Colonial Office and predecessors: Mauritius, Original Correspondence
This series contains original correspondence relating to Mauritius. Includes records and papers of the Commissioners of Eastern Inquiry, 1826 to 1832. From 1810 to 1814 correspondence concerning Réunion (Ile de Bourbon) is included. From 1887 to 1903 correspondence concerning the Seychelles is included.
Bound volumes arranged chronologically within the following subject headings: Despatches (letters of the governors), Offices (letters of government departments and other organisations) and Individuals (arranged alphabetically). With some case volumes. Each volume with a contents list, or précis of each letter giving name of correspondent, date of letter and subject matter. From 1926 correspondence is arranged in subject files.
War and Colonial Department, Commissioners of Eastern Enquiry in Mauritius, 1826-1828
Mauritius was first settled by the Dutch in 1598, abandoned by them in 1710 and occupied by the French in 1715. In 1721/2 it was placed under the administration of the French East India Company and its name changed to Isle de France. In 1767 it was transferred to the French Crown. It was conquered by the British in 1810. The former name of Mauritius was then restored. It was ceded to Britain in 1814 by the Treaty of Paris. From 1810 to 1903 Mauritius and Seychelles were administered as a single British colony. On 12 March 1968 Mauritius became an independent state within the Commonwealth.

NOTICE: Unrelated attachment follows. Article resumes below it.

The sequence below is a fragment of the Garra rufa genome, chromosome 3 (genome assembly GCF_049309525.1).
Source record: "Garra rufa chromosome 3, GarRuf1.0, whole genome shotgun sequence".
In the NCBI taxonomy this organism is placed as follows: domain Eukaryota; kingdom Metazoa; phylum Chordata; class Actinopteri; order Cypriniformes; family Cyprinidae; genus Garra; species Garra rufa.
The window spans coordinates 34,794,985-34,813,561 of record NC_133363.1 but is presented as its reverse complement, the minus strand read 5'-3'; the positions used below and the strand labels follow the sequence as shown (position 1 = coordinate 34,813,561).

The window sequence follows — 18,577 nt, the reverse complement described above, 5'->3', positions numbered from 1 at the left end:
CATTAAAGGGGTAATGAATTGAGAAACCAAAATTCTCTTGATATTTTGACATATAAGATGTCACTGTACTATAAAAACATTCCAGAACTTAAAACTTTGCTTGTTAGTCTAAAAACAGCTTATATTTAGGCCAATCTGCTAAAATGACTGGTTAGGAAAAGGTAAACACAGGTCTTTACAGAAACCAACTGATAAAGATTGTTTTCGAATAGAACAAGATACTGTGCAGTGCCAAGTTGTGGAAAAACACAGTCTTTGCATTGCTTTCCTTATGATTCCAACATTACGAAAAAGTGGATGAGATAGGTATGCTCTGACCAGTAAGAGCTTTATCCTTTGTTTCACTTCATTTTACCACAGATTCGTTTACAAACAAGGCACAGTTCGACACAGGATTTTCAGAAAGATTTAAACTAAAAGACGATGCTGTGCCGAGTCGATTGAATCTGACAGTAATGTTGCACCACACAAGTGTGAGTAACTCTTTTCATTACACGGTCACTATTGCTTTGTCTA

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- Correspondence with the colonies, entry books and registers of correspondence
- CO 167 Colonial Office and predecessors: Mauritius, Original Correspondence